[12] On March 22, 1991, the Parole Board denied Plaintiff parole. On April 4, 1991, Plaintiff filed the present action (No. 91-CIV-457-W) in district court, requesting leave to proceed in forma pauperis and claiming that the Board's parole denial was in retaliation for his previous religious discrimination lawsuits. On April 12, 1991, the district court permitted Plaintiff to proceed in forma pauperis but dismissed the lawsuit, ruling that the Plaintiff had another action pending before the Tenth Circuit (No. 91-CIV-429-W) raising parallel issues. In an unpublished Disposition, we granted Plaintiff in forma pauperis status, found that the present action (No. 91-CIV-457-W) was different from Plaintiff's earlier action (No. 91-CIV-429-W), and remanded the present case to the district court with instructions to consider the claim on the merits. See Shabazz v. Askins, 945 F.2d 411 (10th Cir. 1991) (unpublished Disposition).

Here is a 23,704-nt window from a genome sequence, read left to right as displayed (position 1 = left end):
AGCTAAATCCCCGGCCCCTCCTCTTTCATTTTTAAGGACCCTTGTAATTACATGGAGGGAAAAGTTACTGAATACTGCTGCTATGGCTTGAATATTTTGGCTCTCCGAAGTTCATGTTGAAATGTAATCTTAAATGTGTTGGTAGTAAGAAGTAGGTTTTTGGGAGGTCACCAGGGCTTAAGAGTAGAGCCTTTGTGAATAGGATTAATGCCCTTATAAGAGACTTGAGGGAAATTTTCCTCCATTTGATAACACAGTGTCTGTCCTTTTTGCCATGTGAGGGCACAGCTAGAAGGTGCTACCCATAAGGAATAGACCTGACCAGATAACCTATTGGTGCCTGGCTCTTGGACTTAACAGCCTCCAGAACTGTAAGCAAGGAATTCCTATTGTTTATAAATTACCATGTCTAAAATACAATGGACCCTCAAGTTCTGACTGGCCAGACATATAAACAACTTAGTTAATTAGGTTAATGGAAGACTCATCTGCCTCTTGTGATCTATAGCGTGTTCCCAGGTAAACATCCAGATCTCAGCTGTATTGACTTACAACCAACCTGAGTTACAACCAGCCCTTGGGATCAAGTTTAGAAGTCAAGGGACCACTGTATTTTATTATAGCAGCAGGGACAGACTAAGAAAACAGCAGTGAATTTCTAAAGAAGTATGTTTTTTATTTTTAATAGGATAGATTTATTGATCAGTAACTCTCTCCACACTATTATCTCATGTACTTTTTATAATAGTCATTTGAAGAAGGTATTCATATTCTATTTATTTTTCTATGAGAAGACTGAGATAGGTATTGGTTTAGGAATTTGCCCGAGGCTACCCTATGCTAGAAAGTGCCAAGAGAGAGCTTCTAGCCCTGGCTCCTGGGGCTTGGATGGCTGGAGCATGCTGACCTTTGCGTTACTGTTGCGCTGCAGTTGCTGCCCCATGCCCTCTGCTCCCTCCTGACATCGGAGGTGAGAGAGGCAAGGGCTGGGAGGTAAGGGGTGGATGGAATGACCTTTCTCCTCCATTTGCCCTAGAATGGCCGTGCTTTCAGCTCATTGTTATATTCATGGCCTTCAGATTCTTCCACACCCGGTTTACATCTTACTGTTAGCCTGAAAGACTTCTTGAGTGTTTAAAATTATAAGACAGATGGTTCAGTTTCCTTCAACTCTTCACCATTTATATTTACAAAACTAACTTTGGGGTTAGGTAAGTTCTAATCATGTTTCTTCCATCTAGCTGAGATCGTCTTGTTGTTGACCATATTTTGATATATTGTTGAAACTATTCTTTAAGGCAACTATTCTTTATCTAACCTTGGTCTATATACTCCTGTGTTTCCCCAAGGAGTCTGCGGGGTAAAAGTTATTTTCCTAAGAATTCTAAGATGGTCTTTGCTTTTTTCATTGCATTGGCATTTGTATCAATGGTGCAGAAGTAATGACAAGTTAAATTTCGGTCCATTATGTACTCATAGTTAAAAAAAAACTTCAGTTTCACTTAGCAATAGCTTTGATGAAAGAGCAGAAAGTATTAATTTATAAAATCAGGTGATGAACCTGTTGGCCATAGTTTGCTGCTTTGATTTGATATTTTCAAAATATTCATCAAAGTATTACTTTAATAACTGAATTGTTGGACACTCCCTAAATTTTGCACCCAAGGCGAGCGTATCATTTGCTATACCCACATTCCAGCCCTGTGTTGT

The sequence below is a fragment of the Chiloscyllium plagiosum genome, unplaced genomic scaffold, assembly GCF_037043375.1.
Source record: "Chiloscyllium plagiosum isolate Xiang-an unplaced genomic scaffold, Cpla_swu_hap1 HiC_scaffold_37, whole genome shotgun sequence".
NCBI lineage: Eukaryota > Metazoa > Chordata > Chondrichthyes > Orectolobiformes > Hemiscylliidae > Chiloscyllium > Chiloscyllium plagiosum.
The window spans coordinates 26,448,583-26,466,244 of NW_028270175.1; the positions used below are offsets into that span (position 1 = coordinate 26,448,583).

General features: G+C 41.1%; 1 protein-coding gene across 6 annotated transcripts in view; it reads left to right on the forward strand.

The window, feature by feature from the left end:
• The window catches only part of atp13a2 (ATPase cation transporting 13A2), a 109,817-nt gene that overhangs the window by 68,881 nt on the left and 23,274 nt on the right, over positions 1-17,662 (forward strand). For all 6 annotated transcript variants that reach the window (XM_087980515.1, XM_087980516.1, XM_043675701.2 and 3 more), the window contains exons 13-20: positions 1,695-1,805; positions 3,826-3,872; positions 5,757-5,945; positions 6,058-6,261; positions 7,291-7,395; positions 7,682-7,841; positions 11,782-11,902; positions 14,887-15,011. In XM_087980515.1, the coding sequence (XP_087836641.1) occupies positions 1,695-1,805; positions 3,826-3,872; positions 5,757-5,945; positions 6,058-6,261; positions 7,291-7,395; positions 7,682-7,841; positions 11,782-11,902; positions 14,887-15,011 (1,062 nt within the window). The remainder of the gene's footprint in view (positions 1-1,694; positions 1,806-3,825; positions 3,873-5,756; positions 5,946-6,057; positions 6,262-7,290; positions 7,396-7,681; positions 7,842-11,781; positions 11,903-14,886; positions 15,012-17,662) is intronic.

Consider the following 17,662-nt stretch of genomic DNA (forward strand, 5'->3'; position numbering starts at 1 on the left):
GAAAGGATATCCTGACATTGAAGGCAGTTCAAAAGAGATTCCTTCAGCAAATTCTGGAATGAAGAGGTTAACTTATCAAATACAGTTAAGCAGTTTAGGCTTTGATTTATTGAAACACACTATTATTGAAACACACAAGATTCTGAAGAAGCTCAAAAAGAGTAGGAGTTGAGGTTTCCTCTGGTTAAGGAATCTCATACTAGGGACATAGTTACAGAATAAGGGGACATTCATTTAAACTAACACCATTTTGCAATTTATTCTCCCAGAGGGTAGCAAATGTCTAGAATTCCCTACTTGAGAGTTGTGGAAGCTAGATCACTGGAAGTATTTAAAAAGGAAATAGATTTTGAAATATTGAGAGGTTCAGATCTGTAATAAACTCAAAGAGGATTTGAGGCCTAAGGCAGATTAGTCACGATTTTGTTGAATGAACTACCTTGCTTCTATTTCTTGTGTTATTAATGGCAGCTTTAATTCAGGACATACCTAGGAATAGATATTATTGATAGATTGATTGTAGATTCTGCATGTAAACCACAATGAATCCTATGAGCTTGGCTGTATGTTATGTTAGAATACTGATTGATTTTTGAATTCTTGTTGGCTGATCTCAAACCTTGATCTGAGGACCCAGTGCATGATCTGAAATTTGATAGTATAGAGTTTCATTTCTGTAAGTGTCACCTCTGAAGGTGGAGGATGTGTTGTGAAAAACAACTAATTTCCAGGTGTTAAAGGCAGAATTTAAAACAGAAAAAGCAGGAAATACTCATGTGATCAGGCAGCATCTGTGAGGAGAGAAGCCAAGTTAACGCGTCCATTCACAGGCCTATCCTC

[13] On remand, the magistrate properly requested that the Parole Board file a Martinez report so that the court could ascertain whether Plaintiff's retaliation claim had a factual basis. See Martinez v. Aaron, 570 F.2d 317, 318-19 (10th Cir. 1978). The magistrate reviewed the report and considered two allegations made by Plaintiff in support of his retaliation claim. Plaintiff's first allegation was that the Board refused to recognize him by his "Nubian Islaamic [sic] Hebrew name," and this refusal indicated that the Board considered Plaintiff's previous name recognition lawsuits in its parole denial. The magistrate looked to the Martinez report and made a factual finding that "the reference to the prior name was an innocuous reference for record identification purposes only and the declination of parole was based on non-retaliatory circumstances stated in the recommendation."